Persson said H&M has to “buy more evenly, buy smarter and work with suppliers and the Fair Wage Network, an independent organization. Extreme poverty is falling by 90,000 people every day. We’re leading the way in countries like Bangladesh. Since 1991, the number has been halved. I was in Bangladesh a month ago to visit factories. Overtime has been reduced and wages have increased. We’re investing in training for technical skills and negotiating skills. We’re working with the government to make sure they enforce the labor laws and that salaries are revised annually.”
In its 2013 sustainability report, H&M surprised the fashion industry by listing the names of most, but not all, of its 1,700 factories. “We were a bit hesitant about releasing the list of factories where we do business due to the competition,” Persson said. “We thought we should get it out there and make the fashion industry more transparent and hopefully inspire others to do the same.” The company is now working with the Sustainable Apparel Coalition to develop consumer labeling called the Higg Index that takes into account everything from a product’s raw materials to its end-of-life solutions.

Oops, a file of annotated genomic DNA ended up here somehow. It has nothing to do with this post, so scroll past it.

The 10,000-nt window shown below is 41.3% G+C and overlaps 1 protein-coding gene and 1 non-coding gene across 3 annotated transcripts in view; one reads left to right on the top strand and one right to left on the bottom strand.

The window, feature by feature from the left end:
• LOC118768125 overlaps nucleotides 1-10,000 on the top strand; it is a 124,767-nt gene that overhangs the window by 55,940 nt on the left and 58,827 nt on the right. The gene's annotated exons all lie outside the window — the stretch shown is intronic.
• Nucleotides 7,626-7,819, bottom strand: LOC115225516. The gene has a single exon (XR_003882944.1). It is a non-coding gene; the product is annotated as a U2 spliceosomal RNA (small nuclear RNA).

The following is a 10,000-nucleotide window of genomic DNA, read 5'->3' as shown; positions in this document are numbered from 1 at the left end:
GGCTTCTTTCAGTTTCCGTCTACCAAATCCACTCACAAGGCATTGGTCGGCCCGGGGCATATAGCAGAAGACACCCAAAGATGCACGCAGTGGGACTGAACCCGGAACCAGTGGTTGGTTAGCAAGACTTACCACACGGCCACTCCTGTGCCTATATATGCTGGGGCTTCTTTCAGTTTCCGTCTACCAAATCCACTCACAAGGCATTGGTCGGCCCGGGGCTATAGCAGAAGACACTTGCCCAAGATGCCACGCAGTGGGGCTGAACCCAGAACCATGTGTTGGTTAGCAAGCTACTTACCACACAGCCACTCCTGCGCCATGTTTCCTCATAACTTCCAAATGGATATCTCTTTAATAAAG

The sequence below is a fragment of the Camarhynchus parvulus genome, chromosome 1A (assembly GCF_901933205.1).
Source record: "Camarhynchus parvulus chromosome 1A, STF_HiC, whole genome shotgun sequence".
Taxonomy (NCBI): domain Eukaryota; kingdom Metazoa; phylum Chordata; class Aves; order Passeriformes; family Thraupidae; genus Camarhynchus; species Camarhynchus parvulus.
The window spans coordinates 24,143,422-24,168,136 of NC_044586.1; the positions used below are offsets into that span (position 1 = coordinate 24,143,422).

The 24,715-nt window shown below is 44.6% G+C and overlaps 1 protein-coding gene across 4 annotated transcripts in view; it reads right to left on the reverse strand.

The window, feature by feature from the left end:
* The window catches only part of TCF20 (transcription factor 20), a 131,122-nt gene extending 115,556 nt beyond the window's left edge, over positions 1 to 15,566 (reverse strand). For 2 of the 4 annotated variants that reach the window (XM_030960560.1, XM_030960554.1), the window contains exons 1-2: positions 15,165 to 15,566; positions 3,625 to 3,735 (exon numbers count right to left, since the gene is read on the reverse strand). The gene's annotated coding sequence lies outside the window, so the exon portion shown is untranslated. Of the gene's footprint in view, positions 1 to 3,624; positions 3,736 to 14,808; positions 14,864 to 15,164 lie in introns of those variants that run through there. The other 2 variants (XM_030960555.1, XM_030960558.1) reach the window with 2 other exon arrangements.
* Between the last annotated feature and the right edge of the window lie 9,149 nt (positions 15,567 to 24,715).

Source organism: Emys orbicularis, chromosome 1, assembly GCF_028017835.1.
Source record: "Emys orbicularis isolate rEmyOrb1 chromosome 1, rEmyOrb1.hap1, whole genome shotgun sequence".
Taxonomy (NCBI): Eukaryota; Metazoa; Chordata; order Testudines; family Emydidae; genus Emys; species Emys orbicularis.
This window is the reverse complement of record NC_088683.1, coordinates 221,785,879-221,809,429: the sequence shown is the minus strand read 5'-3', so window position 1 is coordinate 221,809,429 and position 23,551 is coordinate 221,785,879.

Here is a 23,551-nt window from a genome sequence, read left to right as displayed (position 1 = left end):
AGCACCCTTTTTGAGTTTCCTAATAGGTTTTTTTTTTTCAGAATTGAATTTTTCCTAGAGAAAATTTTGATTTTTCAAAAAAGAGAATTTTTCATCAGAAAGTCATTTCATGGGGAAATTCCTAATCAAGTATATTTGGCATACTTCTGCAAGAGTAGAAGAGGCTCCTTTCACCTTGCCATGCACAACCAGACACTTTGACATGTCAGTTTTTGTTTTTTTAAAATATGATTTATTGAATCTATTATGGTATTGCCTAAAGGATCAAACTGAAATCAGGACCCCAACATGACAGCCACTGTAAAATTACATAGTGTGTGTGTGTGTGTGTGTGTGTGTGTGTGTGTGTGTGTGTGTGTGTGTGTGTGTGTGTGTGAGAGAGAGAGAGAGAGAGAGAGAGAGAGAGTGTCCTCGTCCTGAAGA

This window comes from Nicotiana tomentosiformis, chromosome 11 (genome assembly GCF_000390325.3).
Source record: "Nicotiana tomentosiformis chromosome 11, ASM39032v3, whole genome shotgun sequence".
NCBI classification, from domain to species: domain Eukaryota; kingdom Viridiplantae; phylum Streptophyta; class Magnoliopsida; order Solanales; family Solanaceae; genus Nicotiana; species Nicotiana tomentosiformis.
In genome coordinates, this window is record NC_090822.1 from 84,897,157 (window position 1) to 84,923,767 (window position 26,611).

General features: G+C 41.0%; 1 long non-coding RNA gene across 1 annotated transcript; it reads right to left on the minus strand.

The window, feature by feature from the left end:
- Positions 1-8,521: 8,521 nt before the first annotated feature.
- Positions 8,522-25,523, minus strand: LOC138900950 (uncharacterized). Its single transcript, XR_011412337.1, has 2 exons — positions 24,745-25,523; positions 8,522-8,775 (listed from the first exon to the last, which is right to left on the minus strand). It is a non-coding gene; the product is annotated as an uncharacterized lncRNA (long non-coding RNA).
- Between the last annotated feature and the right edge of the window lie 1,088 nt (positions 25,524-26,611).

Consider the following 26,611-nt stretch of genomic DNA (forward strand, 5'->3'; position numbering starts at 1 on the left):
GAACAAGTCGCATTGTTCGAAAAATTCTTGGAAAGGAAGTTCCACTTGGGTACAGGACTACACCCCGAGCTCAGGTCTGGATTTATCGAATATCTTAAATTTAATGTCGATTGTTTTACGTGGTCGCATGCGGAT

H&M is the world’s biggest buyer of 100 percent sustainable cotton, and the fiber’s share of the total H&M collection is growing and will continue to increase. “We don’t charge more for organic cotton, even though it’s costing us more,” Persson said. H&M is also developing new care labels with Gintex, called Clevercare that remind consumers of the climate impact of washing clothing, and encourages behavioral changes to reduce the environmental footprint of fashion consumption.
H&M’s goal of 100 percent sustainability by 2020 is ahead of schedule, Persson said. His commitment to sustainability and human rights, he said, comes from his grandfather, who in 1947 founded the company. “My grandfather often spoke of the importance of long-term thinking,” he said, “that a business must have wider responsibilities than just building profits.”